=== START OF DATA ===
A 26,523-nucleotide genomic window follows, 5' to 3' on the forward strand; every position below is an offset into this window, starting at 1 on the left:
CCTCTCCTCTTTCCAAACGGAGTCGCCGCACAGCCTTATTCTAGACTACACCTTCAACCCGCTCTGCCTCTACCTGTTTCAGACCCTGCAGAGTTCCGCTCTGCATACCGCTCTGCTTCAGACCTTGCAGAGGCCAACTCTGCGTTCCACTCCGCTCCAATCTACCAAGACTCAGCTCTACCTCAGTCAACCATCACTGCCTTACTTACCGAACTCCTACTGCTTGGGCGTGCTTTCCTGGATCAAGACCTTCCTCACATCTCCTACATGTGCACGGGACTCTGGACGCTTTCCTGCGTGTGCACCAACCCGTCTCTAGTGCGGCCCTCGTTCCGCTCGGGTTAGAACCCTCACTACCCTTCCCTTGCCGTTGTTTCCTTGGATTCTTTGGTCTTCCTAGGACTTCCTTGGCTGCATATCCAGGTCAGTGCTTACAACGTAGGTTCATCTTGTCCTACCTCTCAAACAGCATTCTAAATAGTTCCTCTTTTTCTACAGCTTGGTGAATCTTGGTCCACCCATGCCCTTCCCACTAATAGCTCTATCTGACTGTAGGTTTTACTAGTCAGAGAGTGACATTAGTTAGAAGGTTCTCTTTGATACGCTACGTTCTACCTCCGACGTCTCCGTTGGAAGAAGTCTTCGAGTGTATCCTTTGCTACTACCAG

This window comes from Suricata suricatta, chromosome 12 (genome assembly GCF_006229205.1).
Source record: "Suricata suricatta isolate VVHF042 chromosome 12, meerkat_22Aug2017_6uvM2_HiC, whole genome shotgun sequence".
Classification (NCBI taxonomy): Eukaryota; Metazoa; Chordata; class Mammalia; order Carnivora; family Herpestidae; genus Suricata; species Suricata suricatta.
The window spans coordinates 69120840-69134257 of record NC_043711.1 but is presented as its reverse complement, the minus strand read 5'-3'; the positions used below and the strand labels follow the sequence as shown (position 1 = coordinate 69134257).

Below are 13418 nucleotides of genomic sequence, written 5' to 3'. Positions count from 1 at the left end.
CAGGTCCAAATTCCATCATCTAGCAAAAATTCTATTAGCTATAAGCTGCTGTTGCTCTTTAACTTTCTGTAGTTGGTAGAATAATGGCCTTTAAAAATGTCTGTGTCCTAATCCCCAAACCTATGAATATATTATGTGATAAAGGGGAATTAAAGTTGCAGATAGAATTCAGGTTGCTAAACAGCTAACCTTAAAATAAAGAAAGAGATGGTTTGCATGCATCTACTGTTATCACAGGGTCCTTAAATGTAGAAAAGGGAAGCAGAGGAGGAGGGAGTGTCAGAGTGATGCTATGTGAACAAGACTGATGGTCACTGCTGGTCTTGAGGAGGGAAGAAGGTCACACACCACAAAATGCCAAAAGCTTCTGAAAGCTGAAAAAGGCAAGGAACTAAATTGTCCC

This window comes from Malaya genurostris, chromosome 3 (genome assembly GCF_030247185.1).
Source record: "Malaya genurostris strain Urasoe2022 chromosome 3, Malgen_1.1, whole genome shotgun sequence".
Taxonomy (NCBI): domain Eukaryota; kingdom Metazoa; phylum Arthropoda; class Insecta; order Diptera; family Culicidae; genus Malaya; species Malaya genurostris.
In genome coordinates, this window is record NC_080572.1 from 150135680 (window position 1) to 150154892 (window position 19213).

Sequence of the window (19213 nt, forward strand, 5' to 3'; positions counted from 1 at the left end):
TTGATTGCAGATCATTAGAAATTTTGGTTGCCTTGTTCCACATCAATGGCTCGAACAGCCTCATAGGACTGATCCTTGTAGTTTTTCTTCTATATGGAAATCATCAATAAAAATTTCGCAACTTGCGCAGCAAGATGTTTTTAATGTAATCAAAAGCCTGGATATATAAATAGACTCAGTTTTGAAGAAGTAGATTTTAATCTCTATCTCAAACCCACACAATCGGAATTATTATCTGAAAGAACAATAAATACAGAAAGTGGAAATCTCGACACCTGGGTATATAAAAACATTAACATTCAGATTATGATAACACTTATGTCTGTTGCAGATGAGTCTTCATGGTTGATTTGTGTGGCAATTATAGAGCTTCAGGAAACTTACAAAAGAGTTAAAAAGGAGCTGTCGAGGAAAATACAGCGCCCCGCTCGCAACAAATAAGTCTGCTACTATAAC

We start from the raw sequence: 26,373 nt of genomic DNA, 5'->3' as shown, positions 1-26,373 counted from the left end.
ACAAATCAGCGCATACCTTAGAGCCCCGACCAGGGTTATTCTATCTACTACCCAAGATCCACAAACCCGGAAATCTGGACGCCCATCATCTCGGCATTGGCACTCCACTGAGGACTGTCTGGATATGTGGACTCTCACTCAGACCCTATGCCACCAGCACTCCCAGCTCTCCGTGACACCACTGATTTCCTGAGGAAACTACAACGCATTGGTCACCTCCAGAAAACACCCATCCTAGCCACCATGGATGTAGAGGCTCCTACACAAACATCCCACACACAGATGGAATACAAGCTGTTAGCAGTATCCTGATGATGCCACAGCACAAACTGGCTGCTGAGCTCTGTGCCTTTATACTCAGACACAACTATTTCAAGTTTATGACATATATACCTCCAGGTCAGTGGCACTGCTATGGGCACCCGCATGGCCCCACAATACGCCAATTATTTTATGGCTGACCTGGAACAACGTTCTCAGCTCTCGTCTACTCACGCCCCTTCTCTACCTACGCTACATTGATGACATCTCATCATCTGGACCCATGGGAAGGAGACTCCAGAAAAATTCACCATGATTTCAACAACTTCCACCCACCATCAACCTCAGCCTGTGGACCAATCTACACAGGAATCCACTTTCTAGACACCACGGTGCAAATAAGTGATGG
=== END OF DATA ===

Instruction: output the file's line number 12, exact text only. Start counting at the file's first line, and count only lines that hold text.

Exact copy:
In genome coordinates, this window is record NC_080572.1 from 150135680 (window position 1) to 150154892 (window position 19213).